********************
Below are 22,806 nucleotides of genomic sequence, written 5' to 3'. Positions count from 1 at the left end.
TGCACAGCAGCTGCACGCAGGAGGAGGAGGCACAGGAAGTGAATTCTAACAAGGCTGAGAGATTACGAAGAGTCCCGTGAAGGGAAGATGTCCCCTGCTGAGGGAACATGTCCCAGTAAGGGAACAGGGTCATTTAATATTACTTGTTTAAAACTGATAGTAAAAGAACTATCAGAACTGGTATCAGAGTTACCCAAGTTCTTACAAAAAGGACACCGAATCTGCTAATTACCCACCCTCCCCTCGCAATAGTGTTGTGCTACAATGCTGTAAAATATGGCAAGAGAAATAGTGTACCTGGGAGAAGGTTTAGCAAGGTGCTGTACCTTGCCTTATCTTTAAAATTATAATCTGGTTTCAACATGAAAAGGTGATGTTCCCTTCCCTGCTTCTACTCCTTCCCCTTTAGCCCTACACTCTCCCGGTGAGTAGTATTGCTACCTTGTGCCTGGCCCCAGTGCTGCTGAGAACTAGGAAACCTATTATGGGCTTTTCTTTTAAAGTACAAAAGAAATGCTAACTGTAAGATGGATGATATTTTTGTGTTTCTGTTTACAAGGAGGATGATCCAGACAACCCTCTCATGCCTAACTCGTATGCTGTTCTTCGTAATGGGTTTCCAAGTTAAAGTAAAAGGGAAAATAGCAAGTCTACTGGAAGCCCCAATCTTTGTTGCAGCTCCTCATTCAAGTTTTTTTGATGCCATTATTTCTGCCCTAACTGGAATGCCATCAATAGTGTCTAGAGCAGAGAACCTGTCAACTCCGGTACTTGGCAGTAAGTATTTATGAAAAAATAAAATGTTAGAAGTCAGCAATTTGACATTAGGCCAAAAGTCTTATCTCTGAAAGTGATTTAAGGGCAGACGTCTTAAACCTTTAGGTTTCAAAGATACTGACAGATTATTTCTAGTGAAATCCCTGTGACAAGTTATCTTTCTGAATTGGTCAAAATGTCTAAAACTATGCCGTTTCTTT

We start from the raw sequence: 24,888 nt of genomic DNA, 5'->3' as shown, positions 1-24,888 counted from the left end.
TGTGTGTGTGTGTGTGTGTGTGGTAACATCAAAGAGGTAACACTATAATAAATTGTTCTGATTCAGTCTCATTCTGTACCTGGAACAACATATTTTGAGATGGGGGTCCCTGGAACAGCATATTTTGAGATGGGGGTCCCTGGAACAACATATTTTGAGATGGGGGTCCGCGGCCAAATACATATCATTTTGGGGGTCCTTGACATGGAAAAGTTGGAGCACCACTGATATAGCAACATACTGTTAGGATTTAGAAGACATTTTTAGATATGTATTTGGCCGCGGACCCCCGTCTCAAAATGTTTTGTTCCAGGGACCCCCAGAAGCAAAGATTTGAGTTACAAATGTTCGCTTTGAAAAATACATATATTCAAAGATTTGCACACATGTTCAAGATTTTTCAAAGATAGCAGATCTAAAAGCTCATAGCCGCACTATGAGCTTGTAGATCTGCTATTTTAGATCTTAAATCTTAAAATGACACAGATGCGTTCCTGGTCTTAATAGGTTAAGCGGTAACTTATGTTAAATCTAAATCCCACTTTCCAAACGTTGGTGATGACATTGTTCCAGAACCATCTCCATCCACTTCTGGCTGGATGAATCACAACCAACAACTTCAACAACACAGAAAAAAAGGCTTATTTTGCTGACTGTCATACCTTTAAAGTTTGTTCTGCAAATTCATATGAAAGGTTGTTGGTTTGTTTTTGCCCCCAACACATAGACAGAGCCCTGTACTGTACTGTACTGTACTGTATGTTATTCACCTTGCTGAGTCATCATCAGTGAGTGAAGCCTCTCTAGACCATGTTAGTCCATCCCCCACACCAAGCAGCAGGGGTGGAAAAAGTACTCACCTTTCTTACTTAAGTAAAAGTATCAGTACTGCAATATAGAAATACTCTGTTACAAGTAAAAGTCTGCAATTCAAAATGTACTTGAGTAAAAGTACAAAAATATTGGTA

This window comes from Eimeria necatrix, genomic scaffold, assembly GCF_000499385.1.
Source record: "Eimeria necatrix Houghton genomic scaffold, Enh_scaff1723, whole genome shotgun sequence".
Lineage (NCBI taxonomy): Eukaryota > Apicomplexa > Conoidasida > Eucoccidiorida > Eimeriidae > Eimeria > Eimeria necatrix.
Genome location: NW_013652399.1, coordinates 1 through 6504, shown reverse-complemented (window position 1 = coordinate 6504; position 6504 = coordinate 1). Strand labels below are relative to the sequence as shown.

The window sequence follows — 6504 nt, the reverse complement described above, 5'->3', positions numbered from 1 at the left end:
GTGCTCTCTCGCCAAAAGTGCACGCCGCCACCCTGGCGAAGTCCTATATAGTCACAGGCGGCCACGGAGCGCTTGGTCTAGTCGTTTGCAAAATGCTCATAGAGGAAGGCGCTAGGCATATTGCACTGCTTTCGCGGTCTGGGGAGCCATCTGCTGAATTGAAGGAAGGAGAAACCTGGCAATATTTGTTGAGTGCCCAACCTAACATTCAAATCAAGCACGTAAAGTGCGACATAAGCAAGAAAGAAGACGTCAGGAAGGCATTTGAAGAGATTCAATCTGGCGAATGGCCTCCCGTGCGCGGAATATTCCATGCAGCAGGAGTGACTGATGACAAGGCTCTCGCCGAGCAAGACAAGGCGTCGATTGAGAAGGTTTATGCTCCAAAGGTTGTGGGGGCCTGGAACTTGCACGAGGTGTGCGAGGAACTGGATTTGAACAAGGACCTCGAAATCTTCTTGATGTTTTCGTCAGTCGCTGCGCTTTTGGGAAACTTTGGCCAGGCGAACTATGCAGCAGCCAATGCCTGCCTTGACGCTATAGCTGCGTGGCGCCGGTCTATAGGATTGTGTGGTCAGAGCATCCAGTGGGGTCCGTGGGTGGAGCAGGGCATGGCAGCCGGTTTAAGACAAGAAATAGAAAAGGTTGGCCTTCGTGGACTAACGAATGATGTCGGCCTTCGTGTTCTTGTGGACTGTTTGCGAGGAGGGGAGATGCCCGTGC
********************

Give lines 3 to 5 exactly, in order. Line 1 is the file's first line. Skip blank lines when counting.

We start from the raw sequence: 24,888 nt of genomic DNA, 5'->3' as shown, positions 1-24,888 counted from the left end.
TGTGTGTGTGTGTGTGTGTGTGGTAACATCAAAGAGGTAACACTATAATAAATTGTTCTGATTCAGTCTCATTCTGTACCTGGAACAACATATTTTGAGATGGGGGTCCCTGGAACAGCATATTTTGAGATGGGGGTCCCTGGAACAACATATTTTGAGATGGGGGTCCGCGGCCAAATACATATCATTTTGGGGGTCCTTGACATGGAAAAGTTGGAGCACCACTGATATAGCAACATACTGTTAGGATTTAGAAGACATTTTTAGATATGTATTTGGCCGCGGACCCCCGTCTCAAAATGTTTTGTTCCAGGGACCCCCAGAAGCAAAGATTTGAGTTACAAATGTTCGCTTTGAAAAATACATATATTCAAAGATTTGCACACATGTTCAAGATTTTTCAAAGATAGCAGATCTAAAAGCTCATAGCCGCACTATGAGCTTGTAGATCTGCTATTTTAGATCTTAAATCTTAAAATGACACAGATGCGTTCCTGGTCTTAATAGGTTAAGCGGTAACTTATGTTAAATCTAAATCCCACTTTCCAAACGTTGGTGATGACATTGTTCCAGAACCATCTCCATCCACTTCTGGCTGGATGAATCACAACCAACAACTTCAACAACACAGAAAAAAAGGCTTATTTTGCTGACTGTCATACCTTTAAAGTTTGTTCTGCAAATTCATATGAAAGGTTGTTGGTTTGTTTTTGCCCCCAACACATAGACAGAGCCCTGTACTGTACTGTACTGTACTGTATGTTATTCACCTTGCTGAGTCATCATCAGTGAGTGAAGCCTCTCTAGACCATGTTAGTCCATCCCCCACACCAAGCAGCAGGGGTGGAAAAAGTACTCACCTTTCTTACTTAAGTAAAAGTATCAGTACTGCAATATAGAAATACTCTGTTACAAGTAAAAGTCTGCAATTCAAAATGTACTTGAGTAAAAGTACAAAAATATTGGTA

This window comes from Eimeria necatrix, genomic scaffold, assembly GCF_000499385.1.